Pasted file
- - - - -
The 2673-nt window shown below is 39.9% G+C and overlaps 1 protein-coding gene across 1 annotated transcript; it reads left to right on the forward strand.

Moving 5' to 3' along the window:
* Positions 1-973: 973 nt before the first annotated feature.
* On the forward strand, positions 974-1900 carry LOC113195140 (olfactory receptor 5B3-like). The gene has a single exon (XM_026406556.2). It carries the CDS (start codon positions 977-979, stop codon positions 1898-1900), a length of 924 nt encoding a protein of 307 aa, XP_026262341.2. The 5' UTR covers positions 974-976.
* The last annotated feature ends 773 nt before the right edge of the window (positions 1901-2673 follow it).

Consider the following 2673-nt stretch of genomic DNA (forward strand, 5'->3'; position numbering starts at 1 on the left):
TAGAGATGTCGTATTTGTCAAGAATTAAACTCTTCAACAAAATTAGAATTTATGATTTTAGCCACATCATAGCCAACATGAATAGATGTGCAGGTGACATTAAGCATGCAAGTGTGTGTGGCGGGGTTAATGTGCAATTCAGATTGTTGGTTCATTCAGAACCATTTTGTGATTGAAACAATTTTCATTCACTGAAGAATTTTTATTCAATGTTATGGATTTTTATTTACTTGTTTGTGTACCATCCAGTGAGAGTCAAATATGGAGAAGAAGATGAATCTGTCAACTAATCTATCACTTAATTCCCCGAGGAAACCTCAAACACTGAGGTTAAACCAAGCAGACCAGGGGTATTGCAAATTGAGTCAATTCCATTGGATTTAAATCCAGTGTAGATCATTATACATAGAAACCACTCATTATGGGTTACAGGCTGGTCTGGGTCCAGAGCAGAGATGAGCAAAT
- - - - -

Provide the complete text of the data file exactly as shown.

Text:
The 2673-nt window shown below is 39.9% G+C and overlaps 1 protein-coding gene across 1 annotated transcript; it reads left to right on the forward strand.

Moving 5' to 3' along the window:
* Positions 1-973: 973 nt before the first annotated feature.
* On the forward strand, positions 974-1900 carry LOC113195140 (olfactory receptor 5B3-like). The gene has a single exon (XM_026406556.2). It carries the CDS (start codon positions 977-979, stop codon positions 1898-1900), a length of 924 nt encoding a protein of 307 aa, XP_026262341.2. The 5' UTR covers positions 974-976.
* The last annotated feature ends 773 nt before the right edge of the window (positions 1901-2673 follow it).

Consider the following 2673-nt stretch of genomic DNA (forward strand, 5'->3'; position numbering starts at 1 on the left):
TAGAGATGTCGTATTTGTCAAGAATTAAACTCTTCAACAAAATTAGAATTTATGATTTTAGCCACATCATAGCCAACATGAATAGATGTGCAGGTGACATTAAGCATGCAAGTGTGTGTGGCGGGGTTAATGTGCAATTCAGATTGTTGGTTCATTCAGAACCATTTTGTGATTGAAACAATTTTCATTCACTGAAGAATTTTTATTCAATGTTATGGATTTTTATTTACTTGTTTGTGTACCATCCAGTGAGAGTCAAATATGGAGAAGAAGATGAATCTGTCAACTAATCTATCACTTAATTCCCCGAGGAAACCTCAAACACTGAGGTTAAACCAAGCAGACCAGGGGTATTGCAAATTGAGTCAATTCCATTGGATTTAAATCCAGTGTAGATCATTATACATAGAAACCACTCATTATGGGTTACAGGCTGGTCTGGGTCCAGAGCAGAGATGAGCAAAT